China's mystery oil stockpiles could be a 'wildcard' for markets: S&P

China's stock of oil reserves could prove to be the "wild card" for global oil prices and market dynamics, according to oil experts.

China has been taking advantage of the low oil price to stockpile crude for its government-controlled strategic petroleum reserve (SPR). This is, effectively, an emergency oil stockpile maintained by the country that gives it energy security and guards against the threat of oil shocks and an interrupted supply.

The People's Republic – the world's second largest oil consumer, according to the International Energy Agency (IEA) – has been a major importer of oil in recent years, along with India, taking advantage of low prices and largely supporting global oil demand growth at a time of rampant oversupply.

Much of China's cheap oil imports have been diverted into its strategic oil reserves which are believed to be close to capacity. This comes at a time when major oil producers, such as OPEC, are meeting in Algeria this week to discuss how to support prices to allow an imbalance in supply and demand to work its way out of the system.


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Whatever OPEC decides, however, oil experts believe that China could take advantage of any rise in prices to start using its oil stockpiles as exports, potentially disrupting any major attempts to balance markets.

"Regardless of what happens on the supply side, there's this wildcard factor of the strategic petroleum reserves," Jodie Gunzberg, global head of commodities and real assets at S&P Dow Jones Indices, said at a S&P Global briefing on oil markets in London on Tuesday.

"Now that China has bought so much cheap oil to fill their SPR, which nobody really knows how much there is (in it), if OPEC does freeze and tries to bring the price back up, China may push it back down because they might choose not to buy it at a higher price and just choose to use their SPR or start exporting it themselves - like they did with other commodities."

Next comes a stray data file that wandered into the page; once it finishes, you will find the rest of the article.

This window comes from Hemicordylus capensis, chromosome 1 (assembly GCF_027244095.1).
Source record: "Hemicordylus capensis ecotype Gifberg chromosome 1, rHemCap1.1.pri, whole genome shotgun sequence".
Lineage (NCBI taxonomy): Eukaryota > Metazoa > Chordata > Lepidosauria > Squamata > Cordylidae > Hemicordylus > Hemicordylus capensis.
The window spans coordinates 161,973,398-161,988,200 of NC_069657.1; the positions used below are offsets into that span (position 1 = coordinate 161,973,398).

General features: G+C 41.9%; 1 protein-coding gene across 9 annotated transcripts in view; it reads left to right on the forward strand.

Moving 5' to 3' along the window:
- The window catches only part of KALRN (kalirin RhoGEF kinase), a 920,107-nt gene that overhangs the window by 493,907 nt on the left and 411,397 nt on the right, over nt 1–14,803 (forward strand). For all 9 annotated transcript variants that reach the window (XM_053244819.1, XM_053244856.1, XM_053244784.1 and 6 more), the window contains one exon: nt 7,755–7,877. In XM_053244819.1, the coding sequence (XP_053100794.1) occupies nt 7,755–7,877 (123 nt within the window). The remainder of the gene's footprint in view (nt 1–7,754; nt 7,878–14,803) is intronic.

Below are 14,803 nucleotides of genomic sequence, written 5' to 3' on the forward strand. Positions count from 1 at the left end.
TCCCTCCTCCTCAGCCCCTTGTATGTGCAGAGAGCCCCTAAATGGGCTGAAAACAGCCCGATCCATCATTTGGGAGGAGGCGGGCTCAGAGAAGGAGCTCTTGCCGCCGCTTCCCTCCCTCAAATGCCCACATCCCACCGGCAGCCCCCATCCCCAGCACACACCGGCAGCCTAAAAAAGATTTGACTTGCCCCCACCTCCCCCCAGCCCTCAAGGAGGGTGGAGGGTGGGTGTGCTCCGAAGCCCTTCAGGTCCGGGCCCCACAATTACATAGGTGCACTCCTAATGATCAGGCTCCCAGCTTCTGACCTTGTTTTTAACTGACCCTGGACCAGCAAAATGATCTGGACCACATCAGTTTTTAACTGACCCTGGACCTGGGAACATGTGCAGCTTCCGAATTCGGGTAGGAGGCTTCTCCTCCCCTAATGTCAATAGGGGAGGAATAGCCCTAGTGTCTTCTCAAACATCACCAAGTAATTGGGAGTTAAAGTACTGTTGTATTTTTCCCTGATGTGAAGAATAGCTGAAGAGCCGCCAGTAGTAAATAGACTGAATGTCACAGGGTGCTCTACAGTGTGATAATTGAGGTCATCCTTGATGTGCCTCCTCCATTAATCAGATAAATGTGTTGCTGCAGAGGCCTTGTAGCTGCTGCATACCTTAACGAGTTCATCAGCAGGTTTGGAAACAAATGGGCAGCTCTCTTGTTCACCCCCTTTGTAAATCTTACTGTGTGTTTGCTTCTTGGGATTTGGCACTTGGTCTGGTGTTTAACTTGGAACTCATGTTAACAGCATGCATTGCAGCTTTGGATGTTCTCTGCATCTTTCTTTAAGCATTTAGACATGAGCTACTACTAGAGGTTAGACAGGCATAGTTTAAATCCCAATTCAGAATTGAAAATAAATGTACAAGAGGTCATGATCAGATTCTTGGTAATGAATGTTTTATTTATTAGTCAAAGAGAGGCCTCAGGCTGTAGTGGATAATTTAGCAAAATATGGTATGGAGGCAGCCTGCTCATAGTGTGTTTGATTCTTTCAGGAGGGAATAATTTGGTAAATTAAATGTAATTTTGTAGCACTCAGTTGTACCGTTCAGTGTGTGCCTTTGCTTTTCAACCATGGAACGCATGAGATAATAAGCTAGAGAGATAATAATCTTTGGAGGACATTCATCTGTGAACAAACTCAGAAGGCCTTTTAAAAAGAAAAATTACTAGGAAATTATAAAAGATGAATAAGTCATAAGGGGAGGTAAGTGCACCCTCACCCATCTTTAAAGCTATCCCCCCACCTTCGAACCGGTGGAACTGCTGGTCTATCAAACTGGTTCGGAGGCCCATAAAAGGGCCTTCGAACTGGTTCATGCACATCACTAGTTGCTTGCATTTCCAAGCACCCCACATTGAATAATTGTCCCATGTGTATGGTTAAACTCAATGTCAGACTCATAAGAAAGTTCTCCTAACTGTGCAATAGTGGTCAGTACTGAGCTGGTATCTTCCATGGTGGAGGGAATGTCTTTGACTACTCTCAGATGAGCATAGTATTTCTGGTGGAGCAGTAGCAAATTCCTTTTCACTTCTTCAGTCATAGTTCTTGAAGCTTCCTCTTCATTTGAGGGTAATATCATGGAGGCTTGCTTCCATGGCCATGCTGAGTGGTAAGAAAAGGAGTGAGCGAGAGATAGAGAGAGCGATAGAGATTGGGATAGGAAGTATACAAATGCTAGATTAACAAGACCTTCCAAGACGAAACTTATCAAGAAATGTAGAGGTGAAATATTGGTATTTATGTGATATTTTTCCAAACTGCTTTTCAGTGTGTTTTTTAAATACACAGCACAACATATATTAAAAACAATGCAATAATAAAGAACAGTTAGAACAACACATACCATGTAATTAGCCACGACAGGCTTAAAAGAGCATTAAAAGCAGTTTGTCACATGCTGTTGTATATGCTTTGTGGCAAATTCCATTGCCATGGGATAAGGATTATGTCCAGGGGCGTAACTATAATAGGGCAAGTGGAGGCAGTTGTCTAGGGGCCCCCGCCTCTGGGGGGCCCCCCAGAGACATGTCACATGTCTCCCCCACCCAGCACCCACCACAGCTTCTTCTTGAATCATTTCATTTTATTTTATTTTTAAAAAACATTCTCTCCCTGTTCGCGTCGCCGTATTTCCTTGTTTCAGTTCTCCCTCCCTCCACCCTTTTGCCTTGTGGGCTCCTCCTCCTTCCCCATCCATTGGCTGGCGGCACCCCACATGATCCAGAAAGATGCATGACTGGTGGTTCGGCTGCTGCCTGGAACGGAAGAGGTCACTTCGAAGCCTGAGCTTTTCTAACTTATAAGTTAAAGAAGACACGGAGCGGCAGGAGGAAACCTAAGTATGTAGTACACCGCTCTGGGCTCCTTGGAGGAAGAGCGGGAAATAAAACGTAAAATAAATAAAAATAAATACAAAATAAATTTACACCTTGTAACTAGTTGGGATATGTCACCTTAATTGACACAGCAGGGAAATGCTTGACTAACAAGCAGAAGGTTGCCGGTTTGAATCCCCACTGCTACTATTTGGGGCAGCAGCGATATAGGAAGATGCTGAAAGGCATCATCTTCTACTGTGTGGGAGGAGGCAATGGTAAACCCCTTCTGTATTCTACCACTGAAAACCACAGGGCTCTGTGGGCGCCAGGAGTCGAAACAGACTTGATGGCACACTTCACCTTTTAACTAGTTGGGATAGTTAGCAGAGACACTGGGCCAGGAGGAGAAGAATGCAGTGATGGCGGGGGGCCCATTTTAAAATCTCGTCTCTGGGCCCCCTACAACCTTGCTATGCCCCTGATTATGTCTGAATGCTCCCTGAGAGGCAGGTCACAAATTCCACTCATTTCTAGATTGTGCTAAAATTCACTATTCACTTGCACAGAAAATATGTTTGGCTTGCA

"So I feel that that is, right now, more of a factor influencing how long the low oil prices might stick around," Gunzberg said.

China first announced in 2009 that it was to build up the country's oil stockpiles in phases. In November 2014, it announced that the "first phase" of the government's emergency oil stockpile was storing 91 million barrels, Reuters reported.

In May 2016, the news agency reported that China was filling its second phase of SPR, which had a capacity of almost 245 million barrels, and believed the process would be completed before the end of the year.

A planned third phase of undisclosed capacity is due for completion by 2020 as China works toward the goal of reserves equal to 90 days of imports, Reuters noted.

At China's mercy?

China is notoriously secretive about its stockpiles, saying that revealing its reserves could put it at a commercial disadvantage when purchasing oil. At the same time, however, demand growth in China is slowing (although Chinese oil demand was still around 11.5 million barrels a day in June, the IEA said) and India has taken over as the leader in terms of oil demand growth.

Dave Ernsberger, global head of oil content at S&P Global Platts, told the briefing that China's SPR is a challenge for markets. "The SPR in China is one of a number of unknown factors that mean you can never get too comfortable assuming any set of circumstances in the global oil markets."

He said the exact size of China's SPR was unknown, however, making it a risk that was hard to quantify.

"It never suits any buyer, or bulk buyer, to flag to the market how much they want to buy so we're likely to get a lot of misinformation around that for quite some time to come. SPRs are strategic, as the name suggests, so the government isn't going to talk about it."

However, while China might have millions of barrels of oil stockpiled for either its own emergency use or to sell, demand growth from the country is ebbing. The International Energy Agency (IEA) warned this month that "recent pillars of demand growth China and India are wobbling."

S&P Global Platts' Ernsberger said that the slowdown in Chinese demand was worrying for major oil producers.

"The demand picture is very unsettling for OPEC and for all producers of crude and refined products (and this is seen most significantly in) the slowdown in growth in the Chinese market. China has returned more incremental demand for the oil market in the last five years than any other country in the world and more than almost any of the counties combine. But this year demand growth in China has stalled and that represents a significant change in the environment for producers both in OPEC and outside it."

"The successors to China who will pick up the slack in demand growth aren't quite of a size yet to have the impact that Chinese growth has had. So the demand picture is fairly frightening from a producers' point of view."